Dare I suggest that Texas should worry more about its home-grown Independent Fundamental Baptists than about 53-year-old Muslim immigrant surgeons? Those IFBs seem to think that 14-year-old girls are temptresses agains whose wiles its male pastors are powerless. Sounds un-American to me.

But in the category of “probably not fake news,” the Wall Street Journal reports that pro-Kremlin activists want to bring back monarchy, perhaps with Vladimir Putin as Czar. I say it’s probably not fake because, heck, I know some American Orthodox converts who gratuitously hanker for a Czar/Tsar in Russia again.

Maybe Orthodox Christians shouldn’t be trusted to hold office in America? (It might be a blessing.)

6

A confused mother writes to The New York Times‘s advice column:

I’m the mother of an amazing teenage daughter. Our relationship is close, but recently things have gotten complicated. She came out to us as pansexual when she was 11. I was concerned about her labeling herself at such a young age and being bullied.

Came out as pansexual at age 11. Hoo boy. I’d bet cash money that this mother is not remotely worried about bullying; she was rightly worried that her daughter was weirdly and inappropriately sexualizing herself at a young age. But she can’t say that in her culture, because we are crazy people.

Rod Dreher. I’d take that bet for a modest amount, Rod, because we may be a crazier people than you recognize. Remember the little girls’ beauty pageants, with the girls all tarted up by their moms? The sexualization is just a public school thing.

Don’t miss Reader Zapollo in Dreher’s UPDATE.

7

Every once and a while, Caitlin Johnstone comes up with something that’s not expressly political. I like this poem. I can’t help it.

8

From the Department of Denial Is Not A River In Egypt:

As for men and women with homosexual tendencies who have already made religious vows, Francis ordered them not to act upon their desires in any way: “It is better that they leave the priesthood or the consecrated life rather than live a double life.”

… [S]ome 80 percent of the victims of priestly sexual malfeasance have been male. And more than 95 percent of those boys haven’t been prepubescent children (whose predators have their own pathology) but adolescents past puberty and sexually mature in body if not in mind. In other words, the bulk of the entire unsavory enterprise concerned run-of-the-mill homosexual activity conducted under the cover of priestly reputation for holiness and a strikingly lopsided adult-teen power dynamic.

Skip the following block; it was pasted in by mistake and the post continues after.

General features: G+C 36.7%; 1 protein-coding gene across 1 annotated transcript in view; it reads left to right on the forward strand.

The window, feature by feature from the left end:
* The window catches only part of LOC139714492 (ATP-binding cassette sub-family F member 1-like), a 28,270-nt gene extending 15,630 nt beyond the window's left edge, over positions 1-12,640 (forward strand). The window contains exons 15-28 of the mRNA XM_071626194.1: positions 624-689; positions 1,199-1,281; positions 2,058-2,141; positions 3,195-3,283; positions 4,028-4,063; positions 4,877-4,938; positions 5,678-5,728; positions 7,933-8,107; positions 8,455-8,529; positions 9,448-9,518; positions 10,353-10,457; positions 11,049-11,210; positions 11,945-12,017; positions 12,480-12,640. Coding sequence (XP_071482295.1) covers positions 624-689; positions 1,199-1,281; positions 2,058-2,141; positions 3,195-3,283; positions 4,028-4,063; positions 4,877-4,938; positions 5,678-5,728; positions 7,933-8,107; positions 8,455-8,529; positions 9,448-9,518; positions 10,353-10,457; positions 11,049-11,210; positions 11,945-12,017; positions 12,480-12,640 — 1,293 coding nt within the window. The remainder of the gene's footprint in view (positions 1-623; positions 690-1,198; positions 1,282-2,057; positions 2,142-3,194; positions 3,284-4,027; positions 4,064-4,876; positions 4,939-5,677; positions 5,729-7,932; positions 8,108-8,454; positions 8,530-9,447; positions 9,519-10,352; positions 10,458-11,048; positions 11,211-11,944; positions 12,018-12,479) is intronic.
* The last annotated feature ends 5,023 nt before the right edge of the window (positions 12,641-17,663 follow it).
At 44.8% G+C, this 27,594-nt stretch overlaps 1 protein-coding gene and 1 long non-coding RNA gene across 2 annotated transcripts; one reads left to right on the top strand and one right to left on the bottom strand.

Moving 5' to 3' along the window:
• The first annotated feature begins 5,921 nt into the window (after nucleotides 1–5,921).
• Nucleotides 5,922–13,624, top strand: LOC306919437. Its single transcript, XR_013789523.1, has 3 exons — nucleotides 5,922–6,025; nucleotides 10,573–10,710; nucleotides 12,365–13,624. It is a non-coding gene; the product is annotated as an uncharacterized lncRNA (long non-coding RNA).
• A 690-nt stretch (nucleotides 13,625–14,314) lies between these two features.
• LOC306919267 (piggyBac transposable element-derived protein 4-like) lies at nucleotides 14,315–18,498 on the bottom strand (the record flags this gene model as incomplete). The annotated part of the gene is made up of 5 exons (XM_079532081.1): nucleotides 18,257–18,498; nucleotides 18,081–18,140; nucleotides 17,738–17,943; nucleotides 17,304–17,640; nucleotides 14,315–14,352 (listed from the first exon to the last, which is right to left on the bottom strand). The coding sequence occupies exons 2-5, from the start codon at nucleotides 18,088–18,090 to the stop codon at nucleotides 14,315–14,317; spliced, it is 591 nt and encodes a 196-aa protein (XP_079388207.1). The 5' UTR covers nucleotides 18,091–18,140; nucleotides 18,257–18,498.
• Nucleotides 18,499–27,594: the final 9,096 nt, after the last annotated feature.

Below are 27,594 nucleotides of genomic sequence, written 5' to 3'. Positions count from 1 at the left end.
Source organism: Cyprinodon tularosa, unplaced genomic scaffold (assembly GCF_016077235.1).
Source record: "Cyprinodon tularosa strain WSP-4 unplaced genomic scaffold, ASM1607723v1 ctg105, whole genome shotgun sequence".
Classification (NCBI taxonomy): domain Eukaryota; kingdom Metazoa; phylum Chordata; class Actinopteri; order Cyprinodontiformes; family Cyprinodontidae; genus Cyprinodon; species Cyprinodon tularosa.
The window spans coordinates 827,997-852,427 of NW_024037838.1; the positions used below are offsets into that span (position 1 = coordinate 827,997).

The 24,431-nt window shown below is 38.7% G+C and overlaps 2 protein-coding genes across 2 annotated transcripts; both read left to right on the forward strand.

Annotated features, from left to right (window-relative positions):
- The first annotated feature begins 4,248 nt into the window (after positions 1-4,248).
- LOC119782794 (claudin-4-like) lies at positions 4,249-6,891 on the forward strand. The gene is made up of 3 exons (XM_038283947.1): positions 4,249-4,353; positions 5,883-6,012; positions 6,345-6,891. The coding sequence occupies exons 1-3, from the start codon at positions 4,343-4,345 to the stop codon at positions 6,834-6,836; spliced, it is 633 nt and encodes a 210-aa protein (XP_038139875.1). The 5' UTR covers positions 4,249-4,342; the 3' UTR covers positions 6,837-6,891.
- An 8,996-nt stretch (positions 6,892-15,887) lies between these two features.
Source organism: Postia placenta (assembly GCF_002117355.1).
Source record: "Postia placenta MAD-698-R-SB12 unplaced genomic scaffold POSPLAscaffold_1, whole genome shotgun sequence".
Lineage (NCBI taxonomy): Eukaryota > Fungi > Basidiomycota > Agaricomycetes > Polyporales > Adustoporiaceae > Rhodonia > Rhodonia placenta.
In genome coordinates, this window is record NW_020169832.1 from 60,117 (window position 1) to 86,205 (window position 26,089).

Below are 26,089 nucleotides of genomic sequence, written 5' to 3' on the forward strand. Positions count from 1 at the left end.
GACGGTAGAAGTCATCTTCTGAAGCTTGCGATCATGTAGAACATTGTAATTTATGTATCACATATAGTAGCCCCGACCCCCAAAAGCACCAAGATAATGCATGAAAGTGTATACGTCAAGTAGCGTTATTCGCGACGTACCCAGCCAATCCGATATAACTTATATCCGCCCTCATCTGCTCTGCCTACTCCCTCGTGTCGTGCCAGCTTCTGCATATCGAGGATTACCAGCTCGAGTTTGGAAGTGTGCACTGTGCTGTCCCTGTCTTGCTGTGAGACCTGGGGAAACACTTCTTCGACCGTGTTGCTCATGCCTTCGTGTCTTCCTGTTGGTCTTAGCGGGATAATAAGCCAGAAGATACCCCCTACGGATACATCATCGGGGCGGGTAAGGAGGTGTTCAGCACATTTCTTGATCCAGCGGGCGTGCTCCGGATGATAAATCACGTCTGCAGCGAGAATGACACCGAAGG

Charlotte Allen.

9

Saved for last, a news Dump-On-Trump.


Scott Alexander at Slate Star Codex musters evidence that Donald Trump hasn’t even been good at promoting Trumpism, which, if true, would have to rank among the most abject of failures.


[T]his president leav[es] his constituency high and dry through political incompetence, behavioral incontinence, an inability to maintain a focus on anything, and an incapacity to think or act coherently.

Robert Merry, American Conservative. This is not an earth-shattering reversal, as the American Conservative has tended to the #NeverTrump side, but I thought it well-expressed.


I find Barr to be awful, but in a conventional way. So — Whitaker, the acting AG, I find to be awful in a norm-violating, Trump-administration type of way.

Ken White (a/k/a Popehat) in the All The Presidents Lawyers podcast of 12/10/18.


Many Never-Trumper Christians have acknowledged solid Federal Court nominees and a cooling of government hostility toward orthodox Christians (perhaps a better record on religious freedom overall, even, despite the rhetoric unmistakably targeting Muslim immigrants). Other Christians support Trump, period, full stop.

George Yancey has an instructive analogy for the supporters, in which analogy the Never-Trumpers will recognize their own concerns.

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Follow me on Micro.blog Follow me on Micro.blog, too, where I blog tweet-like shorter items and … well, it’s evolving. Or, if you prefer, those micro.blog items also appear now at microblog.intellectualoid.com.